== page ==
Springdale-based Tyson Foods said Tuesday (Aug. 3) that it would require its U.S. workforce to be vaccinated against COVID-19.
Spokesman Derek Burleson said that mandate would affect approximately 120,000 processing plant and corporate office workers. About half of them have already received the COVID vaccine.
The company’s leadership (officers and above) must be vaccinated by Sept. 24. Employees working in an office have until Oct. 1 to receive the vaccine. All other U.S. employees are required to be fully vaccinated by Nov. 1, subject to ongoing discussions with locations represented by unions. Frontline workers will receive a $200 bonus once they are vaccinated, the company said.
In response to a question regarding consequences for employees who refuse the vaccine, Burleson offered the following statement:
“We’ll continue to educate team members about the vaccinations, answer their questions and address their concerns. We’ll also consider requests from team members who asked to be exempt for medical or religious reasons, but vaccinations are a condition of employment.”
According to a company news release, Tyson Foods is the largest U.S. food company to require COVID vaccinations for its entire workforce.
“Getting vaccinated against COVID-19 is the single most effective thing we can do to protect our team members, their families and their communities,” Tyson Foods chief medical officer Dr. Claudia Coplein said in a statement. “With rapidly rising COVID-19 case counts of contagious, dangerous variants leading to increasing rates of severe illness and hospitalization among the U.S. unvaccinated population, this is the right time to take the next step to ensure a fully vaccinated workforce.”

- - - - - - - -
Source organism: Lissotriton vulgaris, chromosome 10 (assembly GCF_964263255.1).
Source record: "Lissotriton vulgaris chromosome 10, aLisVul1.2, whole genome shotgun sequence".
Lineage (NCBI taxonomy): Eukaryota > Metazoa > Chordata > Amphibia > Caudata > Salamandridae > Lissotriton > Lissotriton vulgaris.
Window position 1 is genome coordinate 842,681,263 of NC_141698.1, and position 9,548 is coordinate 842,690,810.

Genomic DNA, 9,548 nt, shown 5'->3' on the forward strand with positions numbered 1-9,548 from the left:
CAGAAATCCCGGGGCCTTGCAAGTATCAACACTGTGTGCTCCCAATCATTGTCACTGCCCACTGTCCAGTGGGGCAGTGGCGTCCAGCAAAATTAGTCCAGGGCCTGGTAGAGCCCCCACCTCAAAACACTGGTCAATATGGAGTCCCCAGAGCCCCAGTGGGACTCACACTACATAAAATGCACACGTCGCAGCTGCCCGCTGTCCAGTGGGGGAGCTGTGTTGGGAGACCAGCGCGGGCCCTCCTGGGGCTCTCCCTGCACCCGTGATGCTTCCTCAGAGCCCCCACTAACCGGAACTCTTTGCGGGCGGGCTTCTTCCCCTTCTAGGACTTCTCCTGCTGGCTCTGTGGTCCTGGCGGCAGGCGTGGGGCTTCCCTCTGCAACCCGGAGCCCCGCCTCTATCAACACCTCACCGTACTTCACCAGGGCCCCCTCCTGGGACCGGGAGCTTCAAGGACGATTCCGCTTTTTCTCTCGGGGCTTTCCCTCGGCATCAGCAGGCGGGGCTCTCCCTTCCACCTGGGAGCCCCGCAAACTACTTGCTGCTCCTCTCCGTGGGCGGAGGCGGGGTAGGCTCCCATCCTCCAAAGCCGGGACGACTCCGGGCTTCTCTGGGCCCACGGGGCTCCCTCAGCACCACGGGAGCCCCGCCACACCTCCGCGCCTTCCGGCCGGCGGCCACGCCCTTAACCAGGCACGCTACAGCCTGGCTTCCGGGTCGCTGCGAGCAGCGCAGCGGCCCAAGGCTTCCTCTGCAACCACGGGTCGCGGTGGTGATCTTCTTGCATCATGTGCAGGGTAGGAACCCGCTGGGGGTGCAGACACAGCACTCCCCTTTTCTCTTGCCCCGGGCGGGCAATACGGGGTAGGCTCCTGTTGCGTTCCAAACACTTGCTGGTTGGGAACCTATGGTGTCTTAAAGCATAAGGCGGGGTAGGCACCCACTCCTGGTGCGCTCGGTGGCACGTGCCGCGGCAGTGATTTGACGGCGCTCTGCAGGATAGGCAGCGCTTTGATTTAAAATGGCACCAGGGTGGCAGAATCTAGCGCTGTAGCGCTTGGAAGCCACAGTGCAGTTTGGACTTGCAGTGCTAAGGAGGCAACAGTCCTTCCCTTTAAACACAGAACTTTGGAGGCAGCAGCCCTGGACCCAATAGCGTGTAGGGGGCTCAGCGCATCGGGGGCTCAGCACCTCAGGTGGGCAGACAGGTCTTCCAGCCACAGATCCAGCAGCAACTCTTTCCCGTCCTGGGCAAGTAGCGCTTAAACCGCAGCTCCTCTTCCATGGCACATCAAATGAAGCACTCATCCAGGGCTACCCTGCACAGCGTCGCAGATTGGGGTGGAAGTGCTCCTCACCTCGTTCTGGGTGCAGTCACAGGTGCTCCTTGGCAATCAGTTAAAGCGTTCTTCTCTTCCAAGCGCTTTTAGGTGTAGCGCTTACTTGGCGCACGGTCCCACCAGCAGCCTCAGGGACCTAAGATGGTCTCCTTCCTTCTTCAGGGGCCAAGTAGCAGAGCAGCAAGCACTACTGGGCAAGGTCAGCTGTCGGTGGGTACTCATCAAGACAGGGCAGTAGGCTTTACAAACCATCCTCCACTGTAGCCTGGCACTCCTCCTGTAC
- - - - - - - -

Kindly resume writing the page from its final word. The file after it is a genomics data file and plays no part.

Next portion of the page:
A memo to Tyson Foods employees from President & CEO Donnie King can be found at this link.
“We did not take this decision lightly. We have spent months encouraging our team members to get vaccinated — today, under half of our team members are,” King wrote in the memo. “We take this step today because nothing is more important than our team members’ health and safety, and we thank them for the work they do, every day, to help us feed this country and our world.”
According to the release, Tyson Foods said it had spent more than $700 million on COVID-related issues.
Tyson Foods’ announcement comes a few days after Bentonville-based Walmart Inc. said all of its market, regional and divisional employees working in multiple facilities and all campus offices must be vaccinated by Oct. 4, unless they have an approved exception.